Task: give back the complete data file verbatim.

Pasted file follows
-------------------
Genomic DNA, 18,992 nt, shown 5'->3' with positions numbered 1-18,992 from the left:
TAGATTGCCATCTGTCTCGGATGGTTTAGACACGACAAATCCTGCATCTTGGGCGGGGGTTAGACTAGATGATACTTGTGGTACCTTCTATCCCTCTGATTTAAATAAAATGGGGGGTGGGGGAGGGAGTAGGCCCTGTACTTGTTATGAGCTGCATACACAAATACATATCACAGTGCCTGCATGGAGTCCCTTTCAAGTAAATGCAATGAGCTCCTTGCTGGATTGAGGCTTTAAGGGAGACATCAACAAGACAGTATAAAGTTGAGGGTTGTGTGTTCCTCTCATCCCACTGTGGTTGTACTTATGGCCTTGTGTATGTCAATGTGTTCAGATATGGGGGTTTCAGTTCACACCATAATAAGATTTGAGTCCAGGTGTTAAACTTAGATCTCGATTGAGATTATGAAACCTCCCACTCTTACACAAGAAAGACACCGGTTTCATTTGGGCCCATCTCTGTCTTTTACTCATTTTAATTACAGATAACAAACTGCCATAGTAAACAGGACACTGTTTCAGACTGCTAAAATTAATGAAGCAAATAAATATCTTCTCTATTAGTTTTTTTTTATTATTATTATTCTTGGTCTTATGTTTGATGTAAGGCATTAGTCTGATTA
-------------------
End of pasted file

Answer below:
Genomic DNA, 18,992 nt, shown 5'->3' with positions numbered 1-18,992 from the left:
TAGATTGCCATCTGTCTCGGATGGTTTAGACACGACAAATCCTGCATCTTGGGCGGGGGTTAGACTAGATGATACTTGTGGTACCTTCTATCCCTCTGATTTAAATAAAATGGGGGGTGGGGGAGGGAGTAGGCCCTGTACTTGTTATGAGCTGCATACACAAATACATATCACAGTGCCTGCATGGAGTCCCTTTCAAGTAAATGCAATGAGCTCCTTGCTGGATTGAGGCTTTAAGGGAGACATCAACAAGACAGTATAAAGTTGAGGGTTGTGTGTTCCTCTCATCCCACTGTGGTTGTACTTATGGCCTTGTGTATGTCAATGTGTTCAGATATGGGGGTTTCAGTTCACACCATAATAAGATTTGAGTCCAGGTGTTAAACTTAGATCTCGATTGAGATTATGAAACCTCCCACTCTTACACAAGAAAGACACCGGTTTCATTTGGGCCCATCTCTGTCTTTTACTCATTTTAATTACAGATAACAAACTGCCATAGTAAACAGGACACTGTTTCAGACTGCTAAAATTAATGAAGCAAATAAATATCTTCTCTATTAGTTTTTTTTTATTATTATTATTCTTGGTCTTATGTTTGATGTAAGGCATTAGTCTGATTA